The official World Poker Tour final table has been set in the WPT Maryland at Live! Casino Main Event. Following a Day 3 that saw 23 players eliminated, just six remain with Tom Reynolds (pictured above) on top.
Reynolds bagged a stack of 4.395 million in chips and while he is the chip leader heading into Wednesday’s finale, all eyes are focused squarely on one of his competitors.
Art Papazyan (pictured below) bagged 2.92 million in chips for third on the leaderboard and those that follow the World Poker Tour will hear a bell ringing when they say his name. Just on month ago, Papazyan topped a field of 763 entries to win the Season XVI WPT Legends of Poker Main Event to the tune of $668,692. It was Papazyan’s first WPT cash and to win the title he had to defeat a tough final table that included Phil Hellmuth and JC Tran. In the end, Papazyan defeated Hellmuth, the WPT’s new Raw Deal host, to earn the victory.
In addition to winning first place at The Bicycle Hotel & Casino on the other side of the country on Southern California, Papazyan scored 1,200 points in the Hublot WPT Player of the Year race. At the time, the result put Papazyan in first place in the Hublot WPT Player of the Year race, but he was kicked back to second after Guo Liang Chen won the WPT Borgata Poker Open Championship recently. Now, thanks to reaching the money in this event, Papazyan is back in first.
“The WPT Player of the Year is one of the main reasons why I’m here,” Papazyan told WPT.com back on Day 1a.
Just by reaching the final table of the WPT Maryland Main Event, Papazyan has gained another 600 points in the race. If he doesn’t move up any further, Papazyan’s Hublot WPT Player of the Year point total would sit at 1,800.
“I’ve been on a pretty sick heater, so I would definitely say it’s possible,”Papazyan said regarding his chances of winning a second WPT title. “Coming in, I knew I would fire a bunch of bullets and see what happens. My game plan was the same. Try to play my best and try to make good decisions.”
Papazyan was known out in Southern California as a high-stakes cash game player prior to his notoriety of winning the WPT Legends of Poker Title, and it’s something he said can help a player out.
“They’re fun, they’re really enjoyable,” Papazyan said of poker tournaments. “Especially when you make it deep. I feel like these tournaments with the longer levels, 60 and 90 minutes, if you’re a cash game player, you can use your post-flop skills to really have an edge.”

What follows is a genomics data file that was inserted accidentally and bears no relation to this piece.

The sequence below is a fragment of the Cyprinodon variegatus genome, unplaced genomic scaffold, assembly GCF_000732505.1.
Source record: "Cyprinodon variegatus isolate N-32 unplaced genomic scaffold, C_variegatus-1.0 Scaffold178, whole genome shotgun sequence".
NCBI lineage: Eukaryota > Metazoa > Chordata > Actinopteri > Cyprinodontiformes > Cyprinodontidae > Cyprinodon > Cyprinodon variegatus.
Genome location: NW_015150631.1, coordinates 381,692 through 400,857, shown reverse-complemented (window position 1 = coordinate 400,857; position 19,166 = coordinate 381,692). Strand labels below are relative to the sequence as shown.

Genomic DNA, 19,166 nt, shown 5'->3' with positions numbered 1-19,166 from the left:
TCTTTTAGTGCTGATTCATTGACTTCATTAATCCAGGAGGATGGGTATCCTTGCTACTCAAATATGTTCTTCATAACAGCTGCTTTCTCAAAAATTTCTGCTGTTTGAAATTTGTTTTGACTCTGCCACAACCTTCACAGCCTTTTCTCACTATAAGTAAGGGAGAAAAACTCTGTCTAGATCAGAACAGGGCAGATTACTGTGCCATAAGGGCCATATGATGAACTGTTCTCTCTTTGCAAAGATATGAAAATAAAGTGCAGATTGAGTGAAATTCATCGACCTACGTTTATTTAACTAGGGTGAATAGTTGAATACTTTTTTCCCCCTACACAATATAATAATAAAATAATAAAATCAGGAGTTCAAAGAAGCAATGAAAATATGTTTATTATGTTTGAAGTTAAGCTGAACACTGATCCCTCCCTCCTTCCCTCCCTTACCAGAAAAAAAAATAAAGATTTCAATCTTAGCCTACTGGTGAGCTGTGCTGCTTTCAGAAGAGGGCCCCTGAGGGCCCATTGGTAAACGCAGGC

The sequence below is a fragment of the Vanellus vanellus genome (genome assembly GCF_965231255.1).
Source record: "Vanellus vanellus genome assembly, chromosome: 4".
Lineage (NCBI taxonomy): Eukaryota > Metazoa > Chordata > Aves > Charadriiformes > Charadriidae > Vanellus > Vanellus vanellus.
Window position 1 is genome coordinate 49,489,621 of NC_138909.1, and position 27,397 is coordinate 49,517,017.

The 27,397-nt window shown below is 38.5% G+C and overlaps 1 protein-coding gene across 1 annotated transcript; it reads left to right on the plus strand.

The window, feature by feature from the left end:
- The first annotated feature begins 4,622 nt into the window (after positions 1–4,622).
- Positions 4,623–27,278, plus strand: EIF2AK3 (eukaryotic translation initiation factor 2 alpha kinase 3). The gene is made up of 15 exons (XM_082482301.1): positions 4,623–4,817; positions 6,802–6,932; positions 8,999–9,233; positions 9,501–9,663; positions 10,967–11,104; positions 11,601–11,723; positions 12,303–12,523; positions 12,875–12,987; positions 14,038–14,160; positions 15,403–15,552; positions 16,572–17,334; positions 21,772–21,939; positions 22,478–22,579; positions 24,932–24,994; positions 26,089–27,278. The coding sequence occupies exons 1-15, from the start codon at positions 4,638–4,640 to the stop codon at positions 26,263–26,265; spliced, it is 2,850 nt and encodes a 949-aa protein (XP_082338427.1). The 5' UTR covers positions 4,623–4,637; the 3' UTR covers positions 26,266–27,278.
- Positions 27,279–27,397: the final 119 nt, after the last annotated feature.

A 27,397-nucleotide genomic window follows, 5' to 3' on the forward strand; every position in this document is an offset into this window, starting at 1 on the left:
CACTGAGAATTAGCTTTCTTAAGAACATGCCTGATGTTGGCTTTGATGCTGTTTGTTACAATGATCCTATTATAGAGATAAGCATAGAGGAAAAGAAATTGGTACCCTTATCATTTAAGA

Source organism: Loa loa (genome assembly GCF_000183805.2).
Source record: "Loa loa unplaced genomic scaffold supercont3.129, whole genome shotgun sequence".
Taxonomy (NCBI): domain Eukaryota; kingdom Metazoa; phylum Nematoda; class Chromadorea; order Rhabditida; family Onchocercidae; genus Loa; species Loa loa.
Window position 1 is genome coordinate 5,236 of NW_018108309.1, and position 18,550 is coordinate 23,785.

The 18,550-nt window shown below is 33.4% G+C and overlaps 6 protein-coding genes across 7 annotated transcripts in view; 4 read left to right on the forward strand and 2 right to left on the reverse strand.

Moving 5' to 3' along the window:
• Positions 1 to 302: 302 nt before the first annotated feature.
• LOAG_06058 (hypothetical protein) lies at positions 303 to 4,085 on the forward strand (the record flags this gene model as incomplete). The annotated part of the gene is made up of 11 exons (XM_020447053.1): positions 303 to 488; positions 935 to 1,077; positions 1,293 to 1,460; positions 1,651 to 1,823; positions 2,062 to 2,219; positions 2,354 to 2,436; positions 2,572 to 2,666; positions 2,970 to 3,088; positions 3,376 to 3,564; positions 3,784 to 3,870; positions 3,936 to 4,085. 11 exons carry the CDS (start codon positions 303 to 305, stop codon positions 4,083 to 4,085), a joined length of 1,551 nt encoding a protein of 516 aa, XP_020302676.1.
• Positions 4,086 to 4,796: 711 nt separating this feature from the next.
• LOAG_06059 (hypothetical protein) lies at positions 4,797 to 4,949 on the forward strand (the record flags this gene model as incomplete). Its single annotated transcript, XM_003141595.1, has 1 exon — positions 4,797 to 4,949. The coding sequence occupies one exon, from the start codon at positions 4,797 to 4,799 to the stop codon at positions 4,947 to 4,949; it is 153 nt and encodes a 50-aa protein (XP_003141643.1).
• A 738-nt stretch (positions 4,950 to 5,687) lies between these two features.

Back to Reynolds, who gained the chip lead when he doubled through Randal Heeb during Level 26 with the blinds at 20,000-40,000 with a 5,000 ante. Heeb opened from middle position to 110,000 and Reynolds reraised all in from the small blind for 1.575 million. Heeb called with the , but his nice-looking pair of jacks was in bad shape against the for Reynolds. The board ran out in favor of Reynolds and he doubled to 3.25 million.
Now with the chip lead heading into the final day of action, Reynolds will be looking to close the deal and add a World Poker Tour title to his résumé that already includes a WSOP gold bracelet from this past summer.
Joining Reynolds and Papazyan at the final table will be Heeb (3.97 million), Grigoriy Shvarts (2.49 million), Timothy Chang (2.01 million), and Zachary Donovan (1.195 million).
When Day 3 began, 29 players remained from the field of 561 entries. The field was already deep into the money and Shvarts began the day as chip leader. En route to reaching the final six, notables Ben Morgan (13th), DJ Alexander (20th), Clayton Fletcher (21st), Maryland Live! Casino ambassador Christian Harder (24th), and Ari Engel (27th) all hit the rail.
Fletcher’s run was particularly exciting to watch after he won a special social media promotion to earn his seat into this event. A complete freeroll turned into a payday of $16,000 for the stand-up comic from New York City after his play proved to be no joke.
As the field moved closer and closer to the final table, many were watching Matt Glantz, who despite his numerous WPT cashes and more than $6.4 million in career live tournament earnings, has never reached an official WPT final table.
Down to his last 550,000 with 11 players left, Glantz moved all in after Heeb opened with a raise to 60,000 with the blinds at 15,000-30,000 with a 5,000 ante. Heeb called with pocket tens and Glantz was on the ropes with the . No help came for Glantz, and he was eliminated in 11th place for $28,400.
On the final hand of the night, the hand that set the official WPT Maryland final table, Joshua Gordon went out in seventh place. Gordon’s final hand came when he lost a flip holding pocket jacks against the of Heeb.
The WPT Maryland Main Event final table will kick off at 1 p.m. ET from Live! Casino in Hanover, Maryland. The remaining competitors are guaranteed a minimum of $76,620, but it’s the prestigious WPT Champions Cup and the $389,405 first-place prize that everyone is truly chasing.
As has been the case for this entire event, keep your browser locked right here to WPT.com for continued coverage of the WPT Maryland Main Event. Will it be Art Papazyan winning his second WPT title? Will Reynolds ride out his chip lead to a victory? Or will someone else emerge from the pack to take the win? Tune back in on Wednesday to find out!
Photography by Joe Giron / PokerPhotoArchive.com
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